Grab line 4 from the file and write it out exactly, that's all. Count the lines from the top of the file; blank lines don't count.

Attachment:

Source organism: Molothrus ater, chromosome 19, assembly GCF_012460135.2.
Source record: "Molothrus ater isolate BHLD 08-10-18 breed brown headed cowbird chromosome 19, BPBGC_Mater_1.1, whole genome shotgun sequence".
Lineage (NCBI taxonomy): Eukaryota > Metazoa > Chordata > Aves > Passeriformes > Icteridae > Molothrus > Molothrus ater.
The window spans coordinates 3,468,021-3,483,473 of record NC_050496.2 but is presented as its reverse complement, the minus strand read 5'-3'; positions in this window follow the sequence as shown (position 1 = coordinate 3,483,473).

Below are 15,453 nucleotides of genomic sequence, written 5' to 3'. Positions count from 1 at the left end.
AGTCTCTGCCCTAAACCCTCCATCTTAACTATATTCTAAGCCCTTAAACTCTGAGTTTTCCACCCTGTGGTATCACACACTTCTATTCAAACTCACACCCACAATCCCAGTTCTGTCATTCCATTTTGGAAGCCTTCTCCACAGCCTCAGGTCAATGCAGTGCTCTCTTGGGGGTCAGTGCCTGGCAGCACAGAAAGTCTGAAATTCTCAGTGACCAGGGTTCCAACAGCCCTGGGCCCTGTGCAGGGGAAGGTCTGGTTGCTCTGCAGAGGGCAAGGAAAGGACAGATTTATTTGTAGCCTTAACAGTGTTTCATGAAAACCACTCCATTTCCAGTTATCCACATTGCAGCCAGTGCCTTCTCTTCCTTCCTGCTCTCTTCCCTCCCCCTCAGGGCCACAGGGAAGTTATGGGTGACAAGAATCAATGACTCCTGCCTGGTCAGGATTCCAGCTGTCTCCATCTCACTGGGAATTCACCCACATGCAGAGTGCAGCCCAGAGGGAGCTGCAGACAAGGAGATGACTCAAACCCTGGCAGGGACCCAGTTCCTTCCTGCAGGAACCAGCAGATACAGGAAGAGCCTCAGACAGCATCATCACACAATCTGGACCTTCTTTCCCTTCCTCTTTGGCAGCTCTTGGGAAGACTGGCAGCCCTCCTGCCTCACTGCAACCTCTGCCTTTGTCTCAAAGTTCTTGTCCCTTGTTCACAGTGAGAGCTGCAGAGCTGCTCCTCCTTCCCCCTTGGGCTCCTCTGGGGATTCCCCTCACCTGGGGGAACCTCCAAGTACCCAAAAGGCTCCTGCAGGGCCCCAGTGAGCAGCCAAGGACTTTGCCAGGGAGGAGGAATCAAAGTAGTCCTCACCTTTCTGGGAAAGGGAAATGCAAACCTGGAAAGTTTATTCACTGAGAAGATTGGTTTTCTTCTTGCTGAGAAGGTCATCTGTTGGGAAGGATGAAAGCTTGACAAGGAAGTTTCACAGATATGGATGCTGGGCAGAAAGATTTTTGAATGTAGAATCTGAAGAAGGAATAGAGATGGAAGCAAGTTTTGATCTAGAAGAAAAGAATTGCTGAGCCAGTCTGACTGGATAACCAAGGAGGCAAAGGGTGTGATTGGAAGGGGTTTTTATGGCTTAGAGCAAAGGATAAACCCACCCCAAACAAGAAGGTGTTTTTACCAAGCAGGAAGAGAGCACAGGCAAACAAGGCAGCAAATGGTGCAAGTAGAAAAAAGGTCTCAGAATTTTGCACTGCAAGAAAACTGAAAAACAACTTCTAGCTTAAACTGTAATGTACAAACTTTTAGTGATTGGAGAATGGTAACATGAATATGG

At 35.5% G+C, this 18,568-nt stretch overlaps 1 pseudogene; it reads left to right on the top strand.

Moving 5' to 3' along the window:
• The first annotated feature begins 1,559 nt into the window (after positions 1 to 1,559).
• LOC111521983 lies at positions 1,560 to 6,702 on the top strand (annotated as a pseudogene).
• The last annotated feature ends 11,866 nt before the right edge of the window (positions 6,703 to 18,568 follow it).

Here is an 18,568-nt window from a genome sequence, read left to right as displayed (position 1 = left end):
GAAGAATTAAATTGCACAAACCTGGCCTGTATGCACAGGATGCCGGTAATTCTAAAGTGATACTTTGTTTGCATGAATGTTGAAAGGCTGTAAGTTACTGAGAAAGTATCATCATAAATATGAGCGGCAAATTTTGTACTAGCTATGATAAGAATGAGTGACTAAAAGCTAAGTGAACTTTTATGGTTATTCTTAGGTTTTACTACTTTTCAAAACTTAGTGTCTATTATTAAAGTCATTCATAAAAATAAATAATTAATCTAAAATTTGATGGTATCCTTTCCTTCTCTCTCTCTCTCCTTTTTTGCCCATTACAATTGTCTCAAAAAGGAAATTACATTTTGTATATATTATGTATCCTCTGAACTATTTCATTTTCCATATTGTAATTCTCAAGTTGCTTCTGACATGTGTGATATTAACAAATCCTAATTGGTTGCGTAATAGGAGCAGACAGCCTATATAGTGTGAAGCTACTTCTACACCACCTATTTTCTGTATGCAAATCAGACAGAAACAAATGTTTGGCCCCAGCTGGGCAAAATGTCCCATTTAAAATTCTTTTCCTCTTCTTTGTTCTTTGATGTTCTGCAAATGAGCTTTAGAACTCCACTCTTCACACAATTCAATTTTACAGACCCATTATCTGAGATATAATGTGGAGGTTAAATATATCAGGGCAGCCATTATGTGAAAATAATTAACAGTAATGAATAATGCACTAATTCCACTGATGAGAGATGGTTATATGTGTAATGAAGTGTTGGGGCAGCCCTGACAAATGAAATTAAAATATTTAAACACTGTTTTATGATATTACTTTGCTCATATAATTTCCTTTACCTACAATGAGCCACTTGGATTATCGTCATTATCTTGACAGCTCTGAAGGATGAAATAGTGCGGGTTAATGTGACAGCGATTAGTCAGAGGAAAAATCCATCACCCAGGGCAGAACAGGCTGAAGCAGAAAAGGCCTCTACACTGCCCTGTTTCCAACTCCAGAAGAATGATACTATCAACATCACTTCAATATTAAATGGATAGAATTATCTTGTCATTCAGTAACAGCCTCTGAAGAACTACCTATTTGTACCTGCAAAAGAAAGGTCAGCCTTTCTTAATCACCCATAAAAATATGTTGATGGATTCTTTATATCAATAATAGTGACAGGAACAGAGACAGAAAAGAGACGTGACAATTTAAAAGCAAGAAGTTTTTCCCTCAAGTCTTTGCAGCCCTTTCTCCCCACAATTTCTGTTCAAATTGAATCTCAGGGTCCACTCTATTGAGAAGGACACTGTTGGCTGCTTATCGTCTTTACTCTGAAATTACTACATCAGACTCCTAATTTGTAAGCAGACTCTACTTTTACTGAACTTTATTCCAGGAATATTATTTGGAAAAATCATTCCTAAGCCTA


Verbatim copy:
The window spans coordinates 3,468,021-3,483,473 of record NC_050496.2 but is presented as its reverse complement, the minus strand read 5'-3'; positions in this window follow the sequence as shown (position 1 = coordinate 3,483,473).